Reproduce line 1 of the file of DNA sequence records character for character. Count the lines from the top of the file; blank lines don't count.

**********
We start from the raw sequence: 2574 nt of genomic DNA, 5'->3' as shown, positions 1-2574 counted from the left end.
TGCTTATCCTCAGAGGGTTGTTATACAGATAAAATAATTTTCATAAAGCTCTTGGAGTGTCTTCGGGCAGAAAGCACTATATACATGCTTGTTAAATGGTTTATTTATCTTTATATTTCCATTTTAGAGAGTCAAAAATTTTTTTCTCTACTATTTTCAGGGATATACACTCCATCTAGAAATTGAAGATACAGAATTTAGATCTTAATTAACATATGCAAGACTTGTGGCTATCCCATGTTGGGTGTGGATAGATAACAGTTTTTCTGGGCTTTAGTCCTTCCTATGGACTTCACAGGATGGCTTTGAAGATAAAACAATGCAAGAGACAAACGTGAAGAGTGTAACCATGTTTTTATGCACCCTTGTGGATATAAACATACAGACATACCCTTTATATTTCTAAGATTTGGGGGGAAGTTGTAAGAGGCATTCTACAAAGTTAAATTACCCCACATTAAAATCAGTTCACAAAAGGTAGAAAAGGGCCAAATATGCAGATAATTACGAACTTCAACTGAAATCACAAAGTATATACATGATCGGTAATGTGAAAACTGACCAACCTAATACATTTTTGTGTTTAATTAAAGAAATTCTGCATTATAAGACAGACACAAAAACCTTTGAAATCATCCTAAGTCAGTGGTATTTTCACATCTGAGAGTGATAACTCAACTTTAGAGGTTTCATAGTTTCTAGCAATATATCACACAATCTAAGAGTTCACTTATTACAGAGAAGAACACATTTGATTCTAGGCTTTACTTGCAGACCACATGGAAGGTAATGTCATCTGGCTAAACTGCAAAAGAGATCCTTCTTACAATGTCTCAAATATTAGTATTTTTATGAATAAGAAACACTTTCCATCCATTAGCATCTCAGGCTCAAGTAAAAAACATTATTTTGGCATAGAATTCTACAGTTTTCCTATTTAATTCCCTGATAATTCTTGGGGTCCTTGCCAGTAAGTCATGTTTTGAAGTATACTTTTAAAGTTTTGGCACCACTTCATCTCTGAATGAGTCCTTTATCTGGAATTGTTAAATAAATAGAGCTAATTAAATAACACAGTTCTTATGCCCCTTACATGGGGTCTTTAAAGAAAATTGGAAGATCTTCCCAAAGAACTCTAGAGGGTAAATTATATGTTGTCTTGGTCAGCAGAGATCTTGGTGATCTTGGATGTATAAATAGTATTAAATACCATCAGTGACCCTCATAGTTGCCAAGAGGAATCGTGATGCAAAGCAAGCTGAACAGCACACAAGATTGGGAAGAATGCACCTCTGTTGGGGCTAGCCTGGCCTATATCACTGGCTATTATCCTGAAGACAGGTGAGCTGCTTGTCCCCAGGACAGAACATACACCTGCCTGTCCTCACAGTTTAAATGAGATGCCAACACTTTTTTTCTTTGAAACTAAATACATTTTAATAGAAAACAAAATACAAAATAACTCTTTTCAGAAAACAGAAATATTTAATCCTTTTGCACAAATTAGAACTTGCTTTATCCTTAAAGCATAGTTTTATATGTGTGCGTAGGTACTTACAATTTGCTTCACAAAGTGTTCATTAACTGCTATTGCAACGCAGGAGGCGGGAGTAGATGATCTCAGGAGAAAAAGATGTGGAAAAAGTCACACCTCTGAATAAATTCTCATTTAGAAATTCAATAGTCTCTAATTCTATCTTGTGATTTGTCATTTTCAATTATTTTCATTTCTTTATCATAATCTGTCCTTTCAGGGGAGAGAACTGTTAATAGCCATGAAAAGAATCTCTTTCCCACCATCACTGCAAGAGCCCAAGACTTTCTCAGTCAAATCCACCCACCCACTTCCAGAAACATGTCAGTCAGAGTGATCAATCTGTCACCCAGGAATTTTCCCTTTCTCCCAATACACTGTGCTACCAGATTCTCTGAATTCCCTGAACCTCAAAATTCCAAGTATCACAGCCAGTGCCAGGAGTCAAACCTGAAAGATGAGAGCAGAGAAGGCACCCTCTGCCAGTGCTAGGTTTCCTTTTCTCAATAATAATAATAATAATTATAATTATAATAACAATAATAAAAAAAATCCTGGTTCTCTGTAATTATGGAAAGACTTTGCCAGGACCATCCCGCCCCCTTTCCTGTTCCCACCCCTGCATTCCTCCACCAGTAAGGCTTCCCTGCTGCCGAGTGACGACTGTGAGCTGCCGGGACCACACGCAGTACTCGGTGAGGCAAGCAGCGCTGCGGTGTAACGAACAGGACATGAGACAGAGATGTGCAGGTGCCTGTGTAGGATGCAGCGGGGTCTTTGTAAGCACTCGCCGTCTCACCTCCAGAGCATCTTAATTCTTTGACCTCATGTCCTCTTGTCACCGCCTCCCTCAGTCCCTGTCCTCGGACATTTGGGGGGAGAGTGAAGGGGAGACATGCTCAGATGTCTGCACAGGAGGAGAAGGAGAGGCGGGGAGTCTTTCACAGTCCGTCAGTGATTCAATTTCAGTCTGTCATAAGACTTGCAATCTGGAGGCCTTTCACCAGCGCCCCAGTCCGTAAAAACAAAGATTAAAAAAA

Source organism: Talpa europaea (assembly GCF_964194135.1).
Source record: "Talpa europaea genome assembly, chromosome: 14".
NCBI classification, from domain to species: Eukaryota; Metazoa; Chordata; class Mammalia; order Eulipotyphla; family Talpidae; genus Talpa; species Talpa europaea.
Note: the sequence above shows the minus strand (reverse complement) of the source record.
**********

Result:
We start from the raw sequence: 2574 nt of genomic DNA, 5'->3' as shown, positions 1-2574 counted from the left end.